(In reply to Jonas Sicking (:sicking) from comment #10) > Comment on attachment 689486 [details] [diff] [review] > Test suite 1+3 for webapis v7 > > Review of attachment 689486 [details] [diff] [review]: > ----------------------------------------------------------------- > > It's somewhat annoying that we'll have to keep this big table in sync with > the table in the PermissionsInstaller :( > > Especially since this doesn't actually test a whole lot other than that the > permissions installer works. I.e. it doesn't test that any of the APIs > actually honor the values in the permissions database. > > Could we perhaps read the data from the table in the permissioninstaller > instead? > There is a part that imports PermissionInstaller to see if any permissions have changed. > All in all, we should be aware that this doesn't actually test anything > other than the PermissionsInstaller code. I.e. this doesn't actually test > that any APIs are behaving like they should. That is fine, it just means > that we still have a lot of tests to write. The intended scope of our tests may have been too large. The 3 goals of the test suite were - Check default permission DB for app/content with no permissions - Catch any changes to the permissions table - Catch any changes to how "expandPermissions" works The second and third goal require maintaining the giant table. However as you mentioned, it isn't ideal. Also the tests don't run in a reasonable amount of time if we have to iterate over all permission permutations. A test for all and no permissions was suggested earlier. That may be sufficient to cover most scenarios. It wouldn't catch the scenario of an app asking for permissions X but also being granted Y as well (ignoring additional / substitute / access / channel modifications) The current tests are also too slow for CI due to sheer amount of apps installed / uninstalled. Geo: What are your thoughts on reducing the scope to only test all / no permissions?
David, if we need to reduce scope to make the test suites reasonable to run, I think that's an OK thing. We just need to understand what's being tested. Re: testing PermissionsInstaller, keep in mind we have suite 2 in Bug 815105 that should be testing permission behavior. The idea was between the three suites to get the whole chain of permissions handling from the install downwards. So testing the installer was appropriate here. Re: testing against the table, what would we be testing if we read the table at runtime? Aren't we testing that the runtime table matched design-time specs? Ultimately you maintain things like big golden tables because those match the specifications. We can decide it's not worth it, of course.
Er, correcting above, *suite 2...that should be testing API behavior
So, from my point of view, this patch test the following: * That the PermissionsInstaller code accurately puts data into the permissions database when an app is installed. * That the table in the PermissionsInstaller contains the data that we expect. It does *not* test the following: * That any of the APIs behave as appropriate based on data from the manifest. The last thing is IMO the most important thing to test. But it's also the thing that is the most work to test, so it's understandable that we're not attacking that here. But we should be aware that we're not testing any of the critical checks here. I'm not super exited about having a test for the full table in the PermissionsInstaller. It just seems like something that will be a pain to maintain for now. Especially since we're making changes to that table fairly often still. So it'll just create busy-work to keep the two tables in sync. The first bulletpoint above is useful though. But we can test that without testing the full table. So just pick 3-4 permissions of different type (with and without access field, etc) and make sure that they get installed correctly. That should ensure that the PermissionsInstaller code is correct.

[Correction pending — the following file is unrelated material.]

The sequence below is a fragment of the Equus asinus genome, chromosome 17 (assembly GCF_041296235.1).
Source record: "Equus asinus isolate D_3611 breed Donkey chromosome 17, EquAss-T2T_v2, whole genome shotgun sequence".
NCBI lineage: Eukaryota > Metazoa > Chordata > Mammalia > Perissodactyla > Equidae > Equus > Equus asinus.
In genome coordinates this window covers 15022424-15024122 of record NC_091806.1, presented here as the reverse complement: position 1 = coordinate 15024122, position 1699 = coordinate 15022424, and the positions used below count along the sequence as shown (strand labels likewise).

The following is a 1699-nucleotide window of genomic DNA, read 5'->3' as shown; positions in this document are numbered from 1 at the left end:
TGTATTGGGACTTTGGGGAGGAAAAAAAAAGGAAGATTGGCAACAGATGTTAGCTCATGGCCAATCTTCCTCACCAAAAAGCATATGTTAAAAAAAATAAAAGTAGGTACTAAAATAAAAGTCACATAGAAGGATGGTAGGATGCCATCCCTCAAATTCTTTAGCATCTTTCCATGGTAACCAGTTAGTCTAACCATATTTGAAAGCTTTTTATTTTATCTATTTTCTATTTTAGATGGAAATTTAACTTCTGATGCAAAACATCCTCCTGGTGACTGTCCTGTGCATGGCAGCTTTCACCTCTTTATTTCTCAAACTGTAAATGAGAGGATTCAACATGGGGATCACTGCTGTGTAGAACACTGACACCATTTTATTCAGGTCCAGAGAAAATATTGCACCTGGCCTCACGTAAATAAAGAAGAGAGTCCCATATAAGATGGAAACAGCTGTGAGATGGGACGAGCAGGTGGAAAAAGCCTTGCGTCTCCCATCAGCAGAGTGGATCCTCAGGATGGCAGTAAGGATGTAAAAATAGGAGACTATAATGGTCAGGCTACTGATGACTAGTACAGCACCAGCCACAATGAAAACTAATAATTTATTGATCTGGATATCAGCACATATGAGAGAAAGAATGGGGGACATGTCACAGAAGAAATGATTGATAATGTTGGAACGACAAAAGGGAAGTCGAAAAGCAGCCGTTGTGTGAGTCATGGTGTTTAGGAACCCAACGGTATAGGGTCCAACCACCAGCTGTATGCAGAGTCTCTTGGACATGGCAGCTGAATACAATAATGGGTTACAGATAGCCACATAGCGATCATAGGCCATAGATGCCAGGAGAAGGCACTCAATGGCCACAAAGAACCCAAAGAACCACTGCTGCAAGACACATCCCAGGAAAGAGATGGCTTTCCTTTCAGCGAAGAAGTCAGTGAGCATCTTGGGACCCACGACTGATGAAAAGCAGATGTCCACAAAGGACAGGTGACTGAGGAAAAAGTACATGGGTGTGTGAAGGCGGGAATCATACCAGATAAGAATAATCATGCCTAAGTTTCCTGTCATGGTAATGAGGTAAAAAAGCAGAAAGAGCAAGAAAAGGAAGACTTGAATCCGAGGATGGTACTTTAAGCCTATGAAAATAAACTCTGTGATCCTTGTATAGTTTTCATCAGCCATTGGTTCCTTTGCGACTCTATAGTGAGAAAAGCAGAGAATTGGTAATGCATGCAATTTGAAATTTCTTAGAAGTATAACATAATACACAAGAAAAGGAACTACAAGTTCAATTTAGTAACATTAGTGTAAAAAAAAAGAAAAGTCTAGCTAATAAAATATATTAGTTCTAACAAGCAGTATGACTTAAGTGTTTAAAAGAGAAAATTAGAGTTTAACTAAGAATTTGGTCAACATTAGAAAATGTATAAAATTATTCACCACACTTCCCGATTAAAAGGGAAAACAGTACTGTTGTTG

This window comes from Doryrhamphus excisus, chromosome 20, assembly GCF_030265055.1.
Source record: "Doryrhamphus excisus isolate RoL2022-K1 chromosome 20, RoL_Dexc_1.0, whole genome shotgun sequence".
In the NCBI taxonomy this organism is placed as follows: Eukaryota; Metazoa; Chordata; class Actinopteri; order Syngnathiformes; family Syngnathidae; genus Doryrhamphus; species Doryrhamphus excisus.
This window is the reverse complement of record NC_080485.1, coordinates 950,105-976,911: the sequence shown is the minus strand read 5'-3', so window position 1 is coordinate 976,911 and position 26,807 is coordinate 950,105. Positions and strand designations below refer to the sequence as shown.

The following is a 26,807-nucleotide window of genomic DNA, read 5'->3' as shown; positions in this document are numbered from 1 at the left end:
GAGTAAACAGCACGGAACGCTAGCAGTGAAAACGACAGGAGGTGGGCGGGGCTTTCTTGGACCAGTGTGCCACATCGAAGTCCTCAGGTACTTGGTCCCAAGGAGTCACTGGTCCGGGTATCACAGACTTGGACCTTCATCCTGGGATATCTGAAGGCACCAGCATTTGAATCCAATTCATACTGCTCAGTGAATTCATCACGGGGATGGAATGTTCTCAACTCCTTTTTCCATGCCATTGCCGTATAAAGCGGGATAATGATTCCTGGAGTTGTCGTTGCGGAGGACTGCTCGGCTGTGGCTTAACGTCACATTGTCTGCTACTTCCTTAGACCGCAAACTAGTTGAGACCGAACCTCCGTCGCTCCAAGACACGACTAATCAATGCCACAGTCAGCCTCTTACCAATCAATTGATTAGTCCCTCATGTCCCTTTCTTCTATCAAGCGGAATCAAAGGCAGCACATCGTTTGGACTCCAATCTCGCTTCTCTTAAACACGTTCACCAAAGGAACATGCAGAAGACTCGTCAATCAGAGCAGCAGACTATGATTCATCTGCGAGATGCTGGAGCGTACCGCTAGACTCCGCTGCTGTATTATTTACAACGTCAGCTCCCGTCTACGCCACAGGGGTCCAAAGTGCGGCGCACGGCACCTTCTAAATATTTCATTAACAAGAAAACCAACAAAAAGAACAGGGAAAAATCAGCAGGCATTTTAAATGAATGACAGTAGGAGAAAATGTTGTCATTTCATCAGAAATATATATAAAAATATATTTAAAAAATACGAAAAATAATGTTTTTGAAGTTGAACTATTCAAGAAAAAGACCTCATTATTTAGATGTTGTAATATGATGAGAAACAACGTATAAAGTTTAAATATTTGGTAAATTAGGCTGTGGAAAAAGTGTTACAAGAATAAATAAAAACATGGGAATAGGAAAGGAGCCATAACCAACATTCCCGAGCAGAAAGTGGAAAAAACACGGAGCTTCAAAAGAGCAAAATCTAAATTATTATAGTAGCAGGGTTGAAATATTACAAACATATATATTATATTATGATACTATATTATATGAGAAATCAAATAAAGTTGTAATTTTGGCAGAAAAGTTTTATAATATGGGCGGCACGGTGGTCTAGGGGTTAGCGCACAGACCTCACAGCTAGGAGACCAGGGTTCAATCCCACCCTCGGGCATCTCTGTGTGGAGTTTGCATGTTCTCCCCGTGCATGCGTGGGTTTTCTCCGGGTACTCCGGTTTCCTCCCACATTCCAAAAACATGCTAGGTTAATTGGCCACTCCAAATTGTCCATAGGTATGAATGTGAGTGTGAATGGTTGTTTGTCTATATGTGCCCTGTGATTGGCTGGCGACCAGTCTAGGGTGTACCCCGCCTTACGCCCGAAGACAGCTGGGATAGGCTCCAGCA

Comment on attachment 689486 [details] [diff] [review] Test suite 1+3 for webapis v7 Review of attachment 689486 [details] [diff] [review]: ----------------------------------------------------------------- Minusing based on that. Basically all you need to do is to reduce the size of the table here so that it doesn't try to cover every single permission.
Attachment #689486 - Flags: review?(jonas) → review-
> The last thing is IMO the most important thing to test. But it's also the > thing that is the most work to test, so it's understandable that we're not > attacking that here. But we should be aware that we're not testing any of > the critical checks here. That is the purpose of the test suite I am working on in bug 815105. I have working tests (for most APIs) but I am struggling getting loading and assigning permissions correctly all working. (I'm blocked on 816847, so I will go back to this after completeing the audit stuff in 777602)
expandPermission has some test coverage in bug 808734, though this doesn't account for the new permissions and "channel". The test could easily be modified to read permissions from PermissionsInstaller and generate a single manifest with all the permissions. This would cover all the possible expansion / substitution cases. PermissionsInstaller would also have to expose AllPossiblePermissions to account for new changes such as channel The total number of tests would be reduced to 7 - webcontent - webapp all + none - privileged all + none - certified all + none
Up to you guys what you want to test where. I just don't think that the approach in the patch of trying to test the whole table (i.e. the second bullet in comment 14) is very beneficial. Other than that I'm happy to leave this up to you.
David, the approach you outline in comment 17 sounds fine. Jonas, re: comment 14, we're definitely clear that these aren't the API tests, and that those are critical. Part of the reason to separate these concerns out was to make the path to the API tests more straightforward, as well as get some isolation for easier debugging if we do end up with failures in the chain somewhere.